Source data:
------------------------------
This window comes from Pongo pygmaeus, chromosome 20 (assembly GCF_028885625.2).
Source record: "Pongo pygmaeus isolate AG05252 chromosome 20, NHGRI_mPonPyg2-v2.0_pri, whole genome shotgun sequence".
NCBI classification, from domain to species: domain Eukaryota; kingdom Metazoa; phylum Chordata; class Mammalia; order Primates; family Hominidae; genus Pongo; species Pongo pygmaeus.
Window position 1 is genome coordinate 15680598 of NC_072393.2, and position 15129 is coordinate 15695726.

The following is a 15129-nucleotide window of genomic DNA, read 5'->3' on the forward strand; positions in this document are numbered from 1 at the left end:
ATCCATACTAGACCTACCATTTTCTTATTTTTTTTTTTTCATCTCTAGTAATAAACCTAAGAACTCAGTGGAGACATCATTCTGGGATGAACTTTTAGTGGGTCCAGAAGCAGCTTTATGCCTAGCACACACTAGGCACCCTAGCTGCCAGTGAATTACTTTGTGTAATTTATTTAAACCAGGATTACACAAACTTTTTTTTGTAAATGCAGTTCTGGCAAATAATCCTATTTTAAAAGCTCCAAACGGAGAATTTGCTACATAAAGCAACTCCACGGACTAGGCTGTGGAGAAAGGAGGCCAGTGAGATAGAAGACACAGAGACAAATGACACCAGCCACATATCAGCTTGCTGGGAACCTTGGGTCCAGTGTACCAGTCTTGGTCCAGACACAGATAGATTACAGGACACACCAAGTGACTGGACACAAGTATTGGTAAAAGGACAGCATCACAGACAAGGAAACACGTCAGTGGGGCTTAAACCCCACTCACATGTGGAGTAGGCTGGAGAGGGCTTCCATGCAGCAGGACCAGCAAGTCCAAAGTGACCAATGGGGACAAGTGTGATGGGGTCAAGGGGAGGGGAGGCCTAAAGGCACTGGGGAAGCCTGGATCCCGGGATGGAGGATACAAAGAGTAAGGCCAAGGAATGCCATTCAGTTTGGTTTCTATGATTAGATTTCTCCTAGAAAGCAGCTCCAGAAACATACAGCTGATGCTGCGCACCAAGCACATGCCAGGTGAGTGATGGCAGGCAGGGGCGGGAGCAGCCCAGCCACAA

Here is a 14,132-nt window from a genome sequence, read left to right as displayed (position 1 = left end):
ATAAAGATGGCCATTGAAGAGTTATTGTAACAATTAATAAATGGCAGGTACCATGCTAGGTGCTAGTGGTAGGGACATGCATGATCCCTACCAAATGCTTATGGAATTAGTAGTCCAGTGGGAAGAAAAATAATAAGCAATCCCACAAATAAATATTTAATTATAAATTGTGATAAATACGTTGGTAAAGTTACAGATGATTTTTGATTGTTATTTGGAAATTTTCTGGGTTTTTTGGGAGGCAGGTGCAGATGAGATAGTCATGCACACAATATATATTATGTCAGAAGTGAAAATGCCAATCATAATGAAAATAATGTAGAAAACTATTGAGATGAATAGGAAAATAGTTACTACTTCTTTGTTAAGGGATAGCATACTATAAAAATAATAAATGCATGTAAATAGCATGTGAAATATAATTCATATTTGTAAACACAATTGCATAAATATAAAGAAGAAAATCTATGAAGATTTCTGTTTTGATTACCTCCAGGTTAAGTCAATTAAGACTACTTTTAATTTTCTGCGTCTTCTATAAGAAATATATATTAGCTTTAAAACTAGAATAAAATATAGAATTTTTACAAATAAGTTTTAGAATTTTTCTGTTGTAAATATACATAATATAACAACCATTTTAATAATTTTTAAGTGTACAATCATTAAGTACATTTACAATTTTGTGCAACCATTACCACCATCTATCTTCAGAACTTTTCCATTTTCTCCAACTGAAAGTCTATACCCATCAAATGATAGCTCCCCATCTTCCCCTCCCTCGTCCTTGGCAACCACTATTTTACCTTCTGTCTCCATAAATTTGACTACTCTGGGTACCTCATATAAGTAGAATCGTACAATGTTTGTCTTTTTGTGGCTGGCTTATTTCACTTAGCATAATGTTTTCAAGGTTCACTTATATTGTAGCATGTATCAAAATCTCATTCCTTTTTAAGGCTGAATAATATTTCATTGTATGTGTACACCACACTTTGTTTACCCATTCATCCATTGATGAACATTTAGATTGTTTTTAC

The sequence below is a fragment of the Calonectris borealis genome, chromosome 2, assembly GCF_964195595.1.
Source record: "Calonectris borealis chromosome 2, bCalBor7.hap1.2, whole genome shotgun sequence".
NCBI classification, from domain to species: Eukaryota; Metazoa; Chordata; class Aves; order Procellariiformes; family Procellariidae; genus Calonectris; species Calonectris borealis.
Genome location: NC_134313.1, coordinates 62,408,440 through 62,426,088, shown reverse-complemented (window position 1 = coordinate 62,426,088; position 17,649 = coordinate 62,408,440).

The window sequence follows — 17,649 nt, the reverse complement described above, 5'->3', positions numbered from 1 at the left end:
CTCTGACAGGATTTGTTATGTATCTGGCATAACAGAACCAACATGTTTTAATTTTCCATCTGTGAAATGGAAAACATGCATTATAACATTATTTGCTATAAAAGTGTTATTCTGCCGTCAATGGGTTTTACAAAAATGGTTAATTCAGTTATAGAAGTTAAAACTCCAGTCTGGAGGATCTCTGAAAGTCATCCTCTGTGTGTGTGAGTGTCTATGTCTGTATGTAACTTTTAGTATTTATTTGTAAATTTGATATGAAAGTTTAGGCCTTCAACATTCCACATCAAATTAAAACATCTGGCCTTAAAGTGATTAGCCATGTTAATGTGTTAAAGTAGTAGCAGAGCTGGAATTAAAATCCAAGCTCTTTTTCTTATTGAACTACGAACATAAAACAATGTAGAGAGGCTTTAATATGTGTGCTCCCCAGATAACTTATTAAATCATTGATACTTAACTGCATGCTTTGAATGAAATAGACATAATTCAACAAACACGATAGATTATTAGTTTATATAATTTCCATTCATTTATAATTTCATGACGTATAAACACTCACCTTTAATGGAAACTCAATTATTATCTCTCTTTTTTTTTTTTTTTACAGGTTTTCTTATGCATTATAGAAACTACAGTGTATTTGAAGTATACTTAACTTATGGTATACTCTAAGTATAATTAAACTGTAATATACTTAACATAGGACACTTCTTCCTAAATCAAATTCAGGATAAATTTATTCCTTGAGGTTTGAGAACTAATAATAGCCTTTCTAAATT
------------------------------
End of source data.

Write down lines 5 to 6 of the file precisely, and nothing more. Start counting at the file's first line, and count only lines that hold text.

The following is a 15129-nucleotide window of genomic DNA, read 5'->3' on the forward strand; positions in this document are numbered from 1 at the left end:
ATCCATACTAGACCTACCATTTTCTTATTTTTTTTTTTTCATCTCTAGTAATAAACCTAAGAACTCAGTGGAGACATCATTCTGGGATGAACTTTTAGTGGGTCCAGAAGCAGCTTTATGCCTAGCACACACTAGGCACCCTAGCTGCCAGTGAATTACTTTGTGTAATTTATTTAAACCAGGATTACACAAACTTTTTTTTGTAAATGCAGTTCTGGCAAATAATCCTATTTTAAAAGCTCCAAACGGAGAATTTGCTACATAAAGCAACTCCACGGACTAGGCTGTGGAGAAAGGAGGCCAGTGAGATAGAAGACACAGAGACAAATGACACCAGCCACATATCAGCTTGCTGGGAACCTTGGGTCCAGTGTACCAGTCTTGGTCCAGACACAGATAGATTACAGGACACACCAAGTGACTGGACACAAGTATTGGTAAAAGGACAGCATCACAGACAAGGAAACACGTCAGTGGGGCTTAAACCCCACTCACATGTGGAGTAGGCTGGAGAGGGCTTCCATGCAGCAGGACCAGCAAGTCCAAAGTGACCAATGGGGACAAGTGTGATGGGGTCAAGGGGAGGGGAGGCCTAAAGGCACTGGGGAAGCCTGGATCCCGGGATGGAGGATACAAAGAGTAAGGCCAAGGAATGCCATTCAGTTTGGTTTCTATGATTAGATTTCTCCTAGAAAGCAGCTCCAGAAACATACAGCTGATGCTGCGCACCAAGCACATGCCAGGTGAGTGATGGCAGGCAGGGGCGGGAGCAGCCCAGCCACAA